REVIEW – When this game was announced, my hunch was probably correct back then. At that time (I think I might have written about this in Konzol Magazin as well), I named Transistor as one of my top picks, the surprise title to watch out for. Supergiant Games only created two games so far, but they are the perfect example of quality over quantity…
Although I’m not really into RPG games – a prime example would be Diablo III, which is basically not made for me -, Transistor still managed to catch my attention. Last time I opened the same way with Child of Light, which most likely means I have a twisted taste in gaming. (Believe me, this is true…) So, what exactly was the thing that got me hooked? The game’s world.
It’s very hard to create a nicely developed, yet not hypertextured – yes, there are examples, where the devs fall off that horse – world. Lots of colours are on our screen at the same time, but the result is not a puke inducing mixture. The graphics are not top notch, but they were never meant to be that.
What happens when a singer gets a ridiculously powerful sword? Nope, Red won’t decide to have a careeer in singing country music (thankfully it never happens!), instead she decides to jump into action. Basically this is the base of the storyline. In the futuristic city of Cloudbank, Red has a nice singing career with her beautiful voice, but she can’t just live her life like that… because the futuristic setting of the game’s world requires the obligatory robotic characters to appear, which happen to be our enemies, who would like to kill our heroine. The Process (see what they did there?), controlled by the
Camerata was about to finish the task, but the powerful sword called Transistor doesn’t manage to take Red’s life, instead she decides to take control of it. So basically Red and Transistor start to clear up the Camerata-members, ending up in the cemetery one by one. Of course, the sword will have a much bigger role later in the storyline, but I am not going to spoil it, because you should try this game, as it’s definitely worth a try.
This isn’t a first-person RPG (that would be Dark Messiah from 2006), instead Transistor is an isometric view RPG. The game seriously throws us into stuff with an in medias res move, although I have to say you’ll catch the drift quite easily. However, the battle system isn’t that simple. It isn’t a round-based RPG game! Imagine something like XCOM: Enemy Unknown, but here, you can seriously plan out what you want to do.
It’s definitely worth sometimes to sit back and properly plan out your round of attacks/moves, both which will be done in a very fast speed. When the game enters Turn() – this is the planning mode basically -, the game waits for us. The time allotted to us refills between these turns, but as the enemies might be a tough nut to break, make sure to not mess things up, or you might end up dying.
So the battle is a weird cross between real-time strategy and turn-based attacks, but it’s addictive and fun.
Again, I can’t say anything bad about the game’s audio. It’s a pleasure to listen t Darren Korb’s soundtrack. Hell, I have to admit that most of the time during writing these reviews, I regularly listen to classical music. But not this time! Right now, I am listening to We All Become. But I can’t pass by the commentary either; that’s also very nicely done. While being mystic about the world and its happenings, they all sound so good, adding even more to the already good gameplay. Bullseye.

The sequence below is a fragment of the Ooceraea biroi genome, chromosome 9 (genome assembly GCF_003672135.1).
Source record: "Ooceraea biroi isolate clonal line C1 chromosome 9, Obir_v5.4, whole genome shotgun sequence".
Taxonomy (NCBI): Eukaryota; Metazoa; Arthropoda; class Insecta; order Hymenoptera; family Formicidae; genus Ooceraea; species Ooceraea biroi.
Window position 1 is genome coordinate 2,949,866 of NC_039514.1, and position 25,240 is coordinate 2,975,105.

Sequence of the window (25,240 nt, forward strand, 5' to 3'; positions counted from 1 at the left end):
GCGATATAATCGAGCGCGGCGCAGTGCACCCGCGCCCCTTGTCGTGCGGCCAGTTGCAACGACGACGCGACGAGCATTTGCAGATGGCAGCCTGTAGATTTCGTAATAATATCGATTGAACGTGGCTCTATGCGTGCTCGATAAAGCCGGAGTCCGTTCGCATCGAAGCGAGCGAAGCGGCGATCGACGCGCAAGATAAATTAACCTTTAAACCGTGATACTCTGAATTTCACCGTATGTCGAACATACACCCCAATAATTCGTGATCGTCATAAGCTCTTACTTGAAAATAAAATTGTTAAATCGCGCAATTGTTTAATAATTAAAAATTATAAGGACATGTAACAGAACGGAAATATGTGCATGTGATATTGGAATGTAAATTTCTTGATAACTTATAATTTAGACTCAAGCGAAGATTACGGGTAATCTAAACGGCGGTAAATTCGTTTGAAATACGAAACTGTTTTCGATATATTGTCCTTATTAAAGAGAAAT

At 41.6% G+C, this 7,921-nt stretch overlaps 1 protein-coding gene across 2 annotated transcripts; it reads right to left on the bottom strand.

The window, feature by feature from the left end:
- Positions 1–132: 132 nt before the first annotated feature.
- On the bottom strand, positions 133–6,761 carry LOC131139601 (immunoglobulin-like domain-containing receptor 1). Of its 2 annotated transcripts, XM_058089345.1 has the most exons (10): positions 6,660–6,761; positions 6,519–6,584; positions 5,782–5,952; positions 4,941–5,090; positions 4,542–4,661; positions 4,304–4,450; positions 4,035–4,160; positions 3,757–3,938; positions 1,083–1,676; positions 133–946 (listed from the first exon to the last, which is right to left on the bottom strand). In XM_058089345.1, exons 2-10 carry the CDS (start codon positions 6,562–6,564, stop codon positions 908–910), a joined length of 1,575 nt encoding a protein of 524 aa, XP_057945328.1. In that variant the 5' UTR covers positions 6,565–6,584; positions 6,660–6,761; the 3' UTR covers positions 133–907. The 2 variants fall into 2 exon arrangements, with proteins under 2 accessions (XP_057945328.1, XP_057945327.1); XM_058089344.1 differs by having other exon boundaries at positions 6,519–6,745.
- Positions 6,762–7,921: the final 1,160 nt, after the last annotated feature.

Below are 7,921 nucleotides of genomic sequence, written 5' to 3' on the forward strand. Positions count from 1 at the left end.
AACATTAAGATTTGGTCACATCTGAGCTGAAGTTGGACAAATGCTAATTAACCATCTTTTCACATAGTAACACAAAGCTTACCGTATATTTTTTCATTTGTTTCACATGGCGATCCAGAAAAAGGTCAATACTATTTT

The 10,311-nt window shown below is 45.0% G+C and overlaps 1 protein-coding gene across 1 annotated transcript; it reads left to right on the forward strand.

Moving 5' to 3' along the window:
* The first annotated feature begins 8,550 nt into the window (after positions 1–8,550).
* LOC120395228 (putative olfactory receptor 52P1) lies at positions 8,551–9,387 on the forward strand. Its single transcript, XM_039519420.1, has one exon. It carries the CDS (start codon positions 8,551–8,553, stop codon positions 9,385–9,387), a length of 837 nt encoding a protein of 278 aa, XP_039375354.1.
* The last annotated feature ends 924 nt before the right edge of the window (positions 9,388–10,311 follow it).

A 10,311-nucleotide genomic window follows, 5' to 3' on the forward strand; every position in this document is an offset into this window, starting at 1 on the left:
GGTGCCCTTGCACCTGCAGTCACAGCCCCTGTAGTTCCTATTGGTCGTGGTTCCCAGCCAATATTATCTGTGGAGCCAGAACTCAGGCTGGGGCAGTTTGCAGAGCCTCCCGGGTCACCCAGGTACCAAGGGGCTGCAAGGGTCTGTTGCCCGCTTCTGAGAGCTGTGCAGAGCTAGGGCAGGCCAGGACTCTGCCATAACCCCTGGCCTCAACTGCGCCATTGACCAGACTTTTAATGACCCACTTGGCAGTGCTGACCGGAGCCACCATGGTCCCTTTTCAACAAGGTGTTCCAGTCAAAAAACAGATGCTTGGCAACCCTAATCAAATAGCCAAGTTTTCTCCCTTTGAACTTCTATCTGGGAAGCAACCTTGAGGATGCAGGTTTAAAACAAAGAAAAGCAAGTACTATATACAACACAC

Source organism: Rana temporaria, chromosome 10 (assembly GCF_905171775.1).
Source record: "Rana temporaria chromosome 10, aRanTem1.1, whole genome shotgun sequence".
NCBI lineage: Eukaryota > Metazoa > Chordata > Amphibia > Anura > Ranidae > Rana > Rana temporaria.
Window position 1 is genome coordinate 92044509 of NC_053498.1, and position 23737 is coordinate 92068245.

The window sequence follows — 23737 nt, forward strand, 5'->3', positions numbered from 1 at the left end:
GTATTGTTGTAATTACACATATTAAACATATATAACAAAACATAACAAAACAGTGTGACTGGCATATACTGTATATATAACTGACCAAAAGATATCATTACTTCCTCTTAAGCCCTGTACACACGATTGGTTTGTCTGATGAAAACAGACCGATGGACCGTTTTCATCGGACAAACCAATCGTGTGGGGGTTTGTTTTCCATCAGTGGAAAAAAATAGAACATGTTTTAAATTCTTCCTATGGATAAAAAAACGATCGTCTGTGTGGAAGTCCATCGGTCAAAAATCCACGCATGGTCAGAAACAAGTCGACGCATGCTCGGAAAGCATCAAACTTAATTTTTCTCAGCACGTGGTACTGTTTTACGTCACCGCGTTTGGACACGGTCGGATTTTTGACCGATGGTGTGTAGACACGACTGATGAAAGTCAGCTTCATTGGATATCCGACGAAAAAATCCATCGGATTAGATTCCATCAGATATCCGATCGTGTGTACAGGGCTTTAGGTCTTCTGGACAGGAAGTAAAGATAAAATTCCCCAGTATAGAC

A little shallow
So far I might have sounded like that Transistor is somewhere up in the high 90’s in terms of the rating. Sadly, no, Supergiant’s product won’t even reach the high percentage of 90 either. Why is that?
Somehow the whole game lacks that extra killer detail. I’d have liked to know more about Cloudbank, and I found the gameplay lacking that polish here and there. This is what makes or breaks a game to be a legendary piece of art. In this case, I can’t call Transistor a legend, because it misses that extra. But given the fact that Supergiant had no big money behind them (yes, I mean a publisher in this case!), they still brought out an amazing game.
Transistor is a respectfully developed, playable game with full of pleasure, as it is a cyberpunk marvel, but it trips on the gate of 90%. In the battles you have to account the time you have – the enemies can be more powerful than you think, so one bad round can make our whole plan go up in smoke, even ending up dying in worse cases.
This game only got a digital release, but I RECOMMEND it. With capital letters. Even for RPG-avoiders – you have to start somewhere. Whether it’ll be this game or Child of Light, as both games are excellent.
In the end, we will sing together in the moonlight…
+ Cyberpunk beauty
+ High quality audio
– Lacks that extra
– The Turn() can be deadly… for us
– I fear that the devs will be silent for another few years…
Publisher: Supergiant Games
Developer: Supergiant Games
Genres: Action RPG
Published: May 27
Gameplay - 8.1
Graphics - 8.5
Story - 7.6
Music/audio - 8.3
Ambiance - 8.6
Transistor is a respectfully developed, playable game with full of pleasure, as it is a cyberpunk marvel, but it trips on the gate of 90%. In the battles you have to account the time you have - the enemies can be more powerful than you think, so one bad round can make our whole plan go up in smoke, even ending up dying in worse cases.
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